Category: Wellington


I just made use of E-day – a day dedicated to recycling old computer equipment.

I dropped off two CRT monitors and an old Apple G3 (beige) that moved at glacial speeds and never without needing Disk Aid to start it up. Surplus to requirements.

The whole shebang was removed from my boot in less than five minutes. Bloody fantastic.

It’s a pity they didn’t take TV’s. We had a Sony 21 inch TV that completely died. I thought the landfill set items like that aside – but no, the chap on the gate told me to throw it straight in the pit.

How long is that going to take to ‘break down’?

Ranfurly Shield magic

Very good news: Wellington 27. Auckland 0.

I took the boys to the airport to welcome the team home. It’s the first time since 1984 that Wellington has held the Shield. Only four members of the current team were even born then.

Here are a few pics:

The back of the Ranfurly Shield

The back of the Ranfurly Shield…it’s not often you get to see this side…

The front of the Ranfurly Shield

The more commonly seen ‘front’ of the Ranfurly Shield…

Piri Weepu, Captain of the Lions

Piri Weepu, Captain of the victorious Wellington Lions…

A friendly Lion

A thumbs-up from an unknown player – someone please help me here…nice tattoo though…

the throng

The throng of cellphones – Score: Telecom 1, Vodafone 3…

Wild at Heart – here’s the proof

When Wellington Airport was re-branded several years back it’s new tagline became “Wild At Heart”.

Out-of-towners, and the more timid locals, think this is a ridiculous epitaph. Why would you promote flying in to Wellington as ‘wild’ and think that was a line that would attract tourists?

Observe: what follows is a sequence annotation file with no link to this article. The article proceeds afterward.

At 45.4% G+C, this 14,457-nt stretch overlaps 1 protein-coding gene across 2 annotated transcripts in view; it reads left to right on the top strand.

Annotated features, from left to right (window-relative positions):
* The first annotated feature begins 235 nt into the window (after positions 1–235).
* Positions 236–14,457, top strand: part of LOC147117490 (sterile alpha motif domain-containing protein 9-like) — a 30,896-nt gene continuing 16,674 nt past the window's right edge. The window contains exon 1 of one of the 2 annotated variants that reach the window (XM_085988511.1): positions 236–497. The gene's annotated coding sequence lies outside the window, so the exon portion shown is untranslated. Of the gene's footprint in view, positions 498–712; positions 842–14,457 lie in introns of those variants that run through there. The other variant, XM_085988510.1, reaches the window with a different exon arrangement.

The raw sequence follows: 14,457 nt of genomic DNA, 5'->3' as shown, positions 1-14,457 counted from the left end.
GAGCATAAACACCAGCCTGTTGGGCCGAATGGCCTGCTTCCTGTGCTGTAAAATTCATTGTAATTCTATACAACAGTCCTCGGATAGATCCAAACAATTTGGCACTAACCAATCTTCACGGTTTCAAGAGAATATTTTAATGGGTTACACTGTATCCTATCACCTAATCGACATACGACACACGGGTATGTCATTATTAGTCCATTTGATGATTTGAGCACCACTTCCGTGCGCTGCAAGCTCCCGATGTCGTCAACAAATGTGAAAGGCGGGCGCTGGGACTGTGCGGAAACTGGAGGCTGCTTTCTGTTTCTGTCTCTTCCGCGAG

There are many hardy locals who love the wind. I’m one of them. I was seven years old during the Wahine Storm. It’s in my blood. It blows away lethargy. It makes riding a bike a bigger challenge than it ought to be.

But with the wind comes some responsibility. Like being careful and taking precautions. Like not even attempting to use an umbrella on Lambton Quay. Like never stopping your motorbike at the lights on the corner of  Waterloo Quay and Bunny Street (the worst wind tunnel in the capital). Wellingtonians know this.

Now pilots who fly with Pacific Blue know this too.

Footage has been revealed of a Pacific Blue 737 aircraft being blown away from the airbridge it was connected to.

  • The pilot apparently did not apply the handbrake
  • The rear wheels were not chocked

These two small actions are now, in retrospect, being classed as mandatory requirements when parking your jetliner.

[UPDATE 10 August: The YouTube video has been removed, probably because the person who posted it was likely to be a staff member at Wellington Airport and had no rights to the footage. I have only been able to salvage a still from the video.]

[UPDATE 18 August: Discovered the original video here:]

Wellington on a good day…

Saturday just gone I was out in the Hutt Valley dropping off a bike to a TradeMe purchaser. It had been snowing that morning in the central Wellington streets so the air had not only a chill but a bite as well.

As I came off the Petone off-ramp heading back towards the city the sun was low over the western hills. The sky to the south was black. It would be a great day to sit in the car on the south coast and wait for the storm to hit.

I raced home, grabbed a camera, bundled Sugar and the boys in the car and headed to Owhiro Bay to await the onslaught. Ten minutes before we got there the sun disappeared behind the approaching front. Nevermind, it still promised to be a dramatic show.Storm in Wellington

We sat and waited. Number one son was fast asleep and snoring. Number two was excited to be offered a digital camera to take pictures. The sea was dead calm. The Bluebridge ferry chased the Interislander through the Wellington heads, trying to keep ahead of the impending storm.